A study conducted by Liberty Mutual Insurance and Students Against Destructive Decisions (SADD) says that one in five teen drivers report they have driven under the influence of marijuana. The national study of nearly 2,300 11th and 12th graders, also found that 30 percent of the teens surveyed don’t consider marijuana use as a driving distraction.
Being under the influence of marijuana is more prevalent among teen drivers than alcohol, as compared to the 13 percent of teens surveyed who report they have driven after drinking. “Marijuana affects memory, judgment, and perception and can lead to poor decisions when a teen under the influence of this or other drugs gets behind the wheel of a car,” said Stephen Wallace, Senior Advisor for Policy, Research, and Education at SADD, in a news release. “What keeps me up at night is this data reflects a dangerous trend toward the acceptance of marijuana and other substances compared to our study of teens conducted just two years ago.” In that study, Liberty Mutual Insurance and SADD found that 78 percent of teens were at the other end of the spectrum, characterizing marijuana use as “very” or “extremely” distracting to their driving.
Friends do play a significant role, as most teen drivers say they would stop driving under the influence of marijuana (90 percent) or alcohol (94 percent) if asked by their passengers. Yet even teen passengers are seemingly less concerned about riding in a car with a driver who has used marijuana than with one who has used alcohol. While a significant majority (87 percent) of teen passengers would speak up and ask the driver to refrain from getting behind the wheel after drinking, only 72 percent of teen passengers would do the same for a driver who has used marijuana. And the study found that girls are far more likely to speak to the driver than boys in either circumstance.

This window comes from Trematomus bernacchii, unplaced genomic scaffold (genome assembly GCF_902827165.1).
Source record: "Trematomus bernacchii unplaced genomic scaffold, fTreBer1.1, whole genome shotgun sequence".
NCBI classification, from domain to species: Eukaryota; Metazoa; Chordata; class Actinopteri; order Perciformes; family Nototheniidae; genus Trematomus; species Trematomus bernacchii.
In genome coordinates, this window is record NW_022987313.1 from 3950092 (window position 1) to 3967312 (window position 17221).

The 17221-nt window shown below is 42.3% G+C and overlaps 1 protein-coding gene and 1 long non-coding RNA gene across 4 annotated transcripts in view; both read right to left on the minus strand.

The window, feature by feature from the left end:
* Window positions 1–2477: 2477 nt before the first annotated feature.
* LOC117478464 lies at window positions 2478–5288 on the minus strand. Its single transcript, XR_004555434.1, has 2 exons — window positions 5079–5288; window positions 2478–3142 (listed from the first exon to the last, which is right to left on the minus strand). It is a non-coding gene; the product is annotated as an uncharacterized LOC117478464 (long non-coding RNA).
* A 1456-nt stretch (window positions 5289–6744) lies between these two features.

It takes only one car crash to change lives forever—far too many young people still die in alcohol and drug-related traffic deaths. Drug abuse is always unhealthy, unsafe, and unacceptable—and the problem becomes a public safety issue when drugged driving occurs. Parents—start talking before a problem happens—driving or riding with an impaired driver is a high-risk decision. Talk to your teens and tell them to SPEAK UP. It is important that our kids know it is unsafe to ride with someone who is under the influence of any drug—including marijuana, prescription drugs not prescribed to them, or alcohol.
We need to keep reminding ourselves that we can make a difference. We must raise consciousness around the risks of driving or riding with an “impaired” driver—remember “Friends don’t let Friends Drive Drunk OR Drugged.” And as always, resources for parents are available on our website at www.aliive.org.